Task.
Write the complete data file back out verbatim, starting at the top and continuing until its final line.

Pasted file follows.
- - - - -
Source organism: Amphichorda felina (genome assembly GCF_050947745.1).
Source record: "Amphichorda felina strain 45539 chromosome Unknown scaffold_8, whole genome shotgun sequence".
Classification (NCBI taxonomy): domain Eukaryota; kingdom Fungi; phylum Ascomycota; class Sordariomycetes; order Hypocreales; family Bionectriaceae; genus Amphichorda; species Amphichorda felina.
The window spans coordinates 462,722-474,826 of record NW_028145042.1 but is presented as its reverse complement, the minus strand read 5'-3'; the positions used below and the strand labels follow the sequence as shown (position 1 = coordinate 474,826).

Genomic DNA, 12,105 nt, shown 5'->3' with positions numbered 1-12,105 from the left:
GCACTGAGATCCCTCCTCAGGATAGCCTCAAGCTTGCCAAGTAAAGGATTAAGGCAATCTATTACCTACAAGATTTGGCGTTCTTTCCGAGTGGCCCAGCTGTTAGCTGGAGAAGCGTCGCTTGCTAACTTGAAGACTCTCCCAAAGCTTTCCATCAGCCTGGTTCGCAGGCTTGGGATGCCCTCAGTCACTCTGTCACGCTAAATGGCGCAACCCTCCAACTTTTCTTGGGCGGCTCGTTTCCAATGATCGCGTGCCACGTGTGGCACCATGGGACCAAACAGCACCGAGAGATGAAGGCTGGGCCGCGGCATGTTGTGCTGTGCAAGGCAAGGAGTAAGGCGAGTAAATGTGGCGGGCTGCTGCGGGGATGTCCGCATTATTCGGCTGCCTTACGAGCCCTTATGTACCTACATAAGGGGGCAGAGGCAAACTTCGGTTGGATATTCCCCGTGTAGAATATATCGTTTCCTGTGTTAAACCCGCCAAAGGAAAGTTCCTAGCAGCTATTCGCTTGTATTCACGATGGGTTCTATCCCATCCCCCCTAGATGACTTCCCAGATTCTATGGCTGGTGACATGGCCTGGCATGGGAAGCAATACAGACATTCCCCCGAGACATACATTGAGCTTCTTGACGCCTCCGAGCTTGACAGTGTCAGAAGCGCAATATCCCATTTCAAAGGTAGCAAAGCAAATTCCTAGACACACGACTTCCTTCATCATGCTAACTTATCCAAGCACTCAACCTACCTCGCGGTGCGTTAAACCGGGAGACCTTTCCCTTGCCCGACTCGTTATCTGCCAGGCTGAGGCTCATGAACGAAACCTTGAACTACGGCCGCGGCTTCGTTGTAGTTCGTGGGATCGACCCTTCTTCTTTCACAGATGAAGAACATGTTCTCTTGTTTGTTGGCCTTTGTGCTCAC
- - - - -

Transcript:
Source organism: Amphichorda felina (genome assembly GCF_050947745.1).
Source record: "Amphichorda felina strain 45539 chromosome Unknown scaffold_8, whole genome shotgun sequence".
Classification (NCBI taxonomy): domain Eukaryota; kingdom Fungi; phylum Ascomycota; class Sordariomycetes; order Hypocreales; family Bionectriaceae; genus Amphichorda; species Amphichorda felina.
The window spans coordinates 462,722-474,826 of record NW_028145042.1 but is presented as its reverse complement, the minus strand read 5'-3'; the positions used below and the strand labels follow the sequence as shown (position 1 = coordinate 474,826).

Genomic DNA, 12,105 nt, shown 5'->3' with positions numbered 1-12,105 from the left:
GCACTGAGATCCCTCCTCAGGATAGCCTCAAGCTTGCCAAGTAAAGGATTAAGGCAATCTATTACCTACAAGATTTGGCGTTCTTTCCGAGTGGCCCAGCTGTTAGCTGGAGAAGCGTCGCTTGCTAACTTGAAGACTCTCCCAAAGCTTTCCATCAGCCTGGTTCGCAGGCTTGGGATGCCCTCAGTCACTCTGTCACGCTAAATGGCGCAACCCTCCAACTTTTCTTGGGCGGCTCGTTTCCAATGATCGCGTGCCACGTGTGGCACCATGGGACCAAACAGCACCGAGAGATGAAGGCTGGGCCGCGGCATGTTGTGCTGTGCAAGGCAAGGAGTAAGGCGAGTAAATGTGGCGGGCTGCTGCGGGGATGTCCGCATTATTCGGCTGCCTTACGAGCCCTTATGTACCTACATAAGGGGGCAGAGGCAAACTTCGGTTGGATATTCCCCGTGTAGAATATATCGTTTCCTGTGTTAAACCCGCCAAAGGAAAGTTCCTAGCAGCTATTCGCTTGTATTCACGATGGGTTCTATCCCATCCCCCCTAGATGACTTCCCAGATTCTATGGCTGGTGACATGGCCTGGCATGGGAAGCAATACAGACATTCCCCCGAGACATACATTGAGCTTCTTGACGCCTCCGAGCTTGACAGTGTCAGAAGCGCAATATCCCATTTCAAAGGTAGCAAAGCAAATTCCTAGACACACGACTTCCTTCATCATGCTAACTTATCCAAGCACTCAACCTACCTCGCGGTGCGTTAAACCGGGAGACCTTTCCCTTGCCCGACTCGTTATCTGCCAGGCTGAGGCTCATGAACGAAACCTTGAACTACGGCCGCGGCTTCGTTGTAGTTCGTGGGATCGACCCTTCTTCTTTCACAGATGAAGAACATGTTCTCTTGTTTGTTGGCCTTTGTGCTCAC